Small loan borrowers getting a raw deal
The difference between the best and worst deals on a £3,000 personal loan over three years is £851, and an eye-watering £1,481 over five years, according to new research.
Number crunching by Andrew Hagger of Moneycomms.co.uk has revealed that while interest rates are at record lows for those seeking to borrow £7,500 or more, those who want to borrow less are getting a raw deal by comparison.
"The established big banking names may be busy pulling out all the stops to win new custom in the current account war, but when it comes to lower-value personal loans they're seemingly not interested and extremely uncompetitive," said Hagger.
He said that while there are currently five lenders offering loans of £7,500 or more at 5% APR or below, for smaller amounts the majority of lenders are charging well into double figures – and in some cases almost 25% APR.
Hagger's research found that some cheaper options are available, but not from the big high street banks. Instead, for borrowers looking for loans of up to £3,000, he recommends MBNA and peer-to-peer lenders Zopa and Ratesetter.
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While the MBNA Rate for Life isn't strictly a personal loan, he says there's nothing to stop you using this 'fixed rate for life' credit card in the same way by setting up a direct debit to ensure your monthly payment is made on time every month. Any purchases made in the first 90 days are charged at an interest rate of 6.9% APR for as long as it takes you to clear the balance.
"Peer-to-peer lenders Zopa and RateSetter both offer sub-10% rates and can also save you a small fortune in interest costs when compared with some of the big banks," he adds.
£3,000 borrowed over a term of five years
|LENDER||RATE (APR)||MONTHLY||TOTAL PAYABLE|
|MBNA Rate for Life||6.9%||£59.00||£3539.00|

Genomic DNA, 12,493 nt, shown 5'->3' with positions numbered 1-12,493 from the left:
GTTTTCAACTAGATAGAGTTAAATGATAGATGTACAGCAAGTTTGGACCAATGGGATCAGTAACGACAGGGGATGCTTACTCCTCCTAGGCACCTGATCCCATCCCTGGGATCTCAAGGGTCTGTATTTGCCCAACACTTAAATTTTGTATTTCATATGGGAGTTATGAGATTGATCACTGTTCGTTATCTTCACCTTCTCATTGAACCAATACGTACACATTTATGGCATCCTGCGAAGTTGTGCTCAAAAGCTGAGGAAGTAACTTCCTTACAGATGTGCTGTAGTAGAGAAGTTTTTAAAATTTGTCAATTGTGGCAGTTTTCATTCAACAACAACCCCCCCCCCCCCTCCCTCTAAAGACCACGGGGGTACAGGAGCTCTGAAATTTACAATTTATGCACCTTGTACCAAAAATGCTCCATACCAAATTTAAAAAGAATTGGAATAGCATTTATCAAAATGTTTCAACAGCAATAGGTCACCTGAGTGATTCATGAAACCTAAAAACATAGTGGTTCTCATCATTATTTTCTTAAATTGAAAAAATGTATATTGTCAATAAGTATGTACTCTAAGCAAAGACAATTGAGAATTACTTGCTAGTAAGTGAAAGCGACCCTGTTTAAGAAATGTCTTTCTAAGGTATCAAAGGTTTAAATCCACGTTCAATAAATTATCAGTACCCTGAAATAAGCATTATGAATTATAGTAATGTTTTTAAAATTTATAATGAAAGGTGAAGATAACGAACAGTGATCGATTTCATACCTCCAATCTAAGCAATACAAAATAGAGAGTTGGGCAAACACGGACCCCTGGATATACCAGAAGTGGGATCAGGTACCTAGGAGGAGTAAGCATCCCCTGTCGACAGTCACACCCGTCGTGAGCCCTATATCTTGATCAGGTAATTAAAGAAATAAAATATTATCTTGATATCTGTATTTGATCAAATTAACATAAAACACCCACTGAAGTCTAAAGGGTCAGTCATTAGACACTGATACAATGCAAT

Data researched by Moneycomms.co.uk from provider websites 23 September 2013
An account opened with a clearing bank (few building societies offer current accounts) that provides the ability to draw cash (usually via a debit card) or cheques from the account. Some pay fairly minimal rates of interest if the account is in credit. Most current accounts insist your monthly income (salary or pension) is paid directly in each month and they offer a number of optional services – such as overdrafts and charge cards – which are negotiable but will incur fees.
Used by the holder to buy goods and services, credit cards also have a monthly or annual spending limit, which may be raised or lowered depending on the creditworthiness of the cardholder. But unlike charge cards, borrowers aren’t forced to pay the balance off in full every month and, as long as they make a stated minimum payment, can carry a balance from one month to the next, generating compound interest. As the issuing company is effectively giving you a short-term loan, most credit cards have variable and relatively high interest rates. Allowing the interest to compound for too long may result in dire financial straits.
This is used to compare interest rates for borrowing. It is the total (or “gross”) interest you’ll pay over the life of a loan, including charges and fees. For credit cards where interest is charged at more frequent intervals, the APR includes a “compounding” effect (paying interest on interest). So for a credit card charging 2% interest a month (equating to 24% a year), the APR would actually be 26.82%.